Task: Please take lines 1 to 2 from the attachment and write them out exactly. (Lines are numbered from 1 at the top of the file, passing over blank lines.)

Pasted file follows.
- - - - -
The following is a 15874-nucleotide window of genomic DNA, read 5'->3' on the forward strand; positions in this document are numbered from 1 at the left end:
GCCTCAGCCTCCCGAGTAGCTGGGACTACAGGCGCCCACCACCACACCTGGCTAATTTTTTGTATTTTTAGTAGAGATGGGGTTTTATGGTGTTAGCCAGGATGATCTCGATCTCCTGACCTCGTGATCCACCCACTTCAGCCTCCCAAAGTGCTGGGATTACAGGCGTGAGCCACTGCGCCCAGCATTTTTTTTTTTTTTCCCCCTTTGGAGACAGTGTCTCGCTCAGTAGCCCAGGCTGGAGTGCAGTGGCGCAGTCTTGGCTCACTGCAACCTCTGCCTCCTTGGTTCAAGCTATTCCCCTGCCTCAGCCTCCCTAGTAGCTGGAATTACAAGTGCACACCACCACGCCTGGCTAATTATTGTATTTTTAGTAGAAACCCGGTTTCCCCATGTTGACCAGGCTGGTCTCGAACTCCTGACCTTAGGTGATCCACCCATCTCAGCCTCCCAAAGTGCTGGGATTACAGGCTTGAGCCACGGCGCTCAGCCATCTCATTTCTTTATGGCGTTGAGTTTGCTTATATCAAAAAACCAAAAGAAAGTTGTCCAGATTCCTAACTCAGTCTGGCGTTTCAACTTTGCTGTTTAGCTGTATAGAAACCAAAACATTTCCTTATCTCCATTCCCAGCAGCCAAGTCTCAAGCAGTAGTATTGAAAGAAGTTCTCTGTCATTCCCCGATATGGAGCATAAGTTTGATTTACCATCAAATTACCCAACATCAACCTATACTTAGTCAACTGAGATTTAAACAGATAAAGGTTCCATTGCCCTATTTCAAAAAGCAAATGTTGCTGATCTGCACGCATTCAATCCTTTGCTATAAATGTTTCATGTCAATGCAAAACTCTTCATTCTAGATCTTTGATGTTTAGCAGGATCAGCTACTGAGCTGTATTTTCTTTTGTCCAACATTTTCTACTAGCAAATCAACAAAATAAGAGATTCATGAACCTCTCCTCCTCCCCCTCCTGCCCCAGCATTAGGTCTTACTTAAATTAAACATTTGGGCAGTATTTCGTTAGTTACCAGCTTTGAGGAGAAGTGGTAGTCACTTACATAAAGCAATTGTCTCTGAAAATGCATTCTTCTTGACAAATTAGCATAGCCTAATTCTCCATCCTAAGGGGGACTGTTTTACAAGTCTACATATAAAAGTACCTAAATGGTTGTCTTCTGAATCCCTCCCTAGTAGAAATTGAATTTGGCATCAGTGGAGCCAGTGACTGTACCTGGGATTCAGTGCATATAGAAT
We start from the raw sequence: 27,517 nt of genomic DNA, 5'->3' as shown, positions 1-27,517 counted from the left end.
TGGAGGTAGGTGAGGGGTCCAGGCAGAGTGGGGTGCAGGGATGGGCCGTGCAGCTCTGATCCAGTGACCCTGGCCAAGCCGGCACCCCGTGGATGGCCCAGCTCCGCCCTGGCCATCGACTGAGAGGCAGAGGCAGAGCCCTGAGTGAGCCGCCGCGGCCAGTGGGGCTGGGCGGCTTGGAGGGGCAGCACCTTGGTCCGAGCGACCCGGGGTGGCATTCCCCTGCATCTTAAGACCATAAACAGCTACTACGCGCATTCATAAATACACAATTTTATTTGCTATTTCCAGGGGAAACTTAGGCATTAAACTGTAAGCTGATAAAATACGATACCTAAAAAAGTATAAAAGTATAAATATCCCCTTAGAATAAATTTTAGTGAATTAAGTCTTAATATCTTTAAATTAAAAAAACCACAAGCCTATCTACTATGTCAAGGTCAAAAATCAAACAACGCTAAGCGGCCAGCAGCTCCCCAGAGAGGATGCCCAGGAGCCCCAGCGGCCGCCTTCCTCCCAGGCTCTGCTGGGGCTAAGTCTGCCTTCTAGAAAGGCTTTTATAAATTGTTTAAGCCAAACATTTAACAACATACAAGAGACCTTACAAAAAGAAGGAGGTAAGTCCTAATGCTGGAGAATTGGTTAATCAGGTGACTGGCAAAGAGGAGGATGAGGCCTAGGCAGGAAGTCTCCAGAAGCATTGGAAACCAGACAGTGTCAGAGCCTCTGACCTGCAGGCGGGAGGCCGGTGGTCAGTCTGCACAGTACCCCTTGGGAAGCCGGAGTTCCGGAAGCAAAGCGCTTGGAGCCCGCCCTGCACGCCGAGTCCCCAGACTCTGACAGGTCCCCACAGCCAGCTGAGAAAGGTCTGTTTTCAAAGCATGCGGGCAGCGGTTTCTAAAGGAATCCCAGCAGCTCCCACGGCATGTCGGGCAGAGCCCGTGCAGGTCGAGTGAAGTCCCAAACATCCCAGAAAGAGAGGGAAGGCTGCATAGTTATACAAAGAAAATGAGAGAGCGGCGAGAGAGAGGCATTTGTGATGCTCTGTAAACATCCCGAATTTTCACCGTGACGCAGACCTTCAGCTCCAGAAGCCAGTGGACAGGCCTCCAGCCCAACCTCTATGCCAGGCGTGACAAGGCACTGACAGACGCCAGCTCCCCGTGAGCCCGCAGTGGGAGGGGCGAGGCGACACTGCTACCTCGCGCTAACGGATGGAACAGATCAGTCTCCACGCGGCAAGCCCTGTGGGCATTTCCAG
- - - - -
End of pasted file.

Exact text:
The following is a 15874-nucleotide window of genomic DNA, read 5'->3' on the forward strand; positions in this document are numbered from 1 at the left end:
GCCTCAGCCTCCCGAGTAGCTGGGACTACAGGCGCCCACCACCACACCTGGCTAATTTTTTGTATTTTTAGTAGAGATGGGGTTTTATGGTGTTAGCCAGGATGATCTCGATCTCCTGACCTCGTGATCCACCCACTTCAGCCTCCCAAAGTGCTGGGATTACAGGCGTGAGCCACTGCGCCCAGCATTTTTTTTTTTTTTCCCCCTTTGGAGACAGTGTCTCGCTCAGTAGCCCAGGCTGGAGTGCAGTGGCGCAGTCTTGGCTCACTGCAACCTCTGCCTCCTTGGTTCAAGCTATTCCCCTGCCTCAGCCTCCCTAGTAGCTGGAATTACAAGTGCACACCACCACGCCTGGCTAATTATTGTATTTTTAGTAGAAACCCGGTTTCCCCATGTTGACCAGGCTGGTCTCGAACTCCTGACCTTAGGTGATCCACCCATCTCAGCCTCCCAAAGTGCTGGGATTACAGGCTTGAGCCACGGCGCTCAGCCATCTCATTTCTTTATGGCGTTGAGTTTGCTTATATCAAAAAACCAAAAGAAAGTTGTCCAGATTCCTAACTCAGTCTGGCGTTTCAACTTTGCTGTTTAGCTGTATAGAAACCAAAACATTTCCTTATCTCCATTCCCAGCAGCCAAGTCTCAAGCAGTAGTATTGAAAGAAGTTCTCTGTCATTCCCCGATATGGAGCATAAGTTTGATTTACCATCAAATTACCCAACATCAACCTATACTTAGTCAACTGAGATTTAAACAGATAAAGGTTCCATTGCCCTATTTCAAAAAGCAAATGTTGCTGATCTGCACGCATTCAATCCTTTGCTATAAATGTTTCATGTCAATGCAAAACTCTTCATTCTAGATCTTTGATGTTTAGCAGGATCAGCTACTGAGCTGTATTTTCTTTTGTCCAACATTTTCTACTAGCAAATCAACAAAATAAGAGATTCATGAACCTCTCCTCCTCCCCCTCCTGCCCCAGCATTAGGTCTTACTTAAATTAAACATTTGGGCAGTATTTCGTTAGTTACCAGCTTTGAGGAGAAGTGGTAGTCACTTACATAAAGCAATTGTCTCTGAAAATGCATTCTTCTTGACAAATTAGCATAGCCTAATTCTCCATCCTAAGGGGGACTGTTTTACAAGTCTACATATAAAAGTACCTAAATGGTTGTCTTCTGAATCCCTCCCTAGTAGAAATTGAATTTGGCATCAGTGGAGCCAGTGACTGTACCTGGGATTCAGTGCATATAGAAT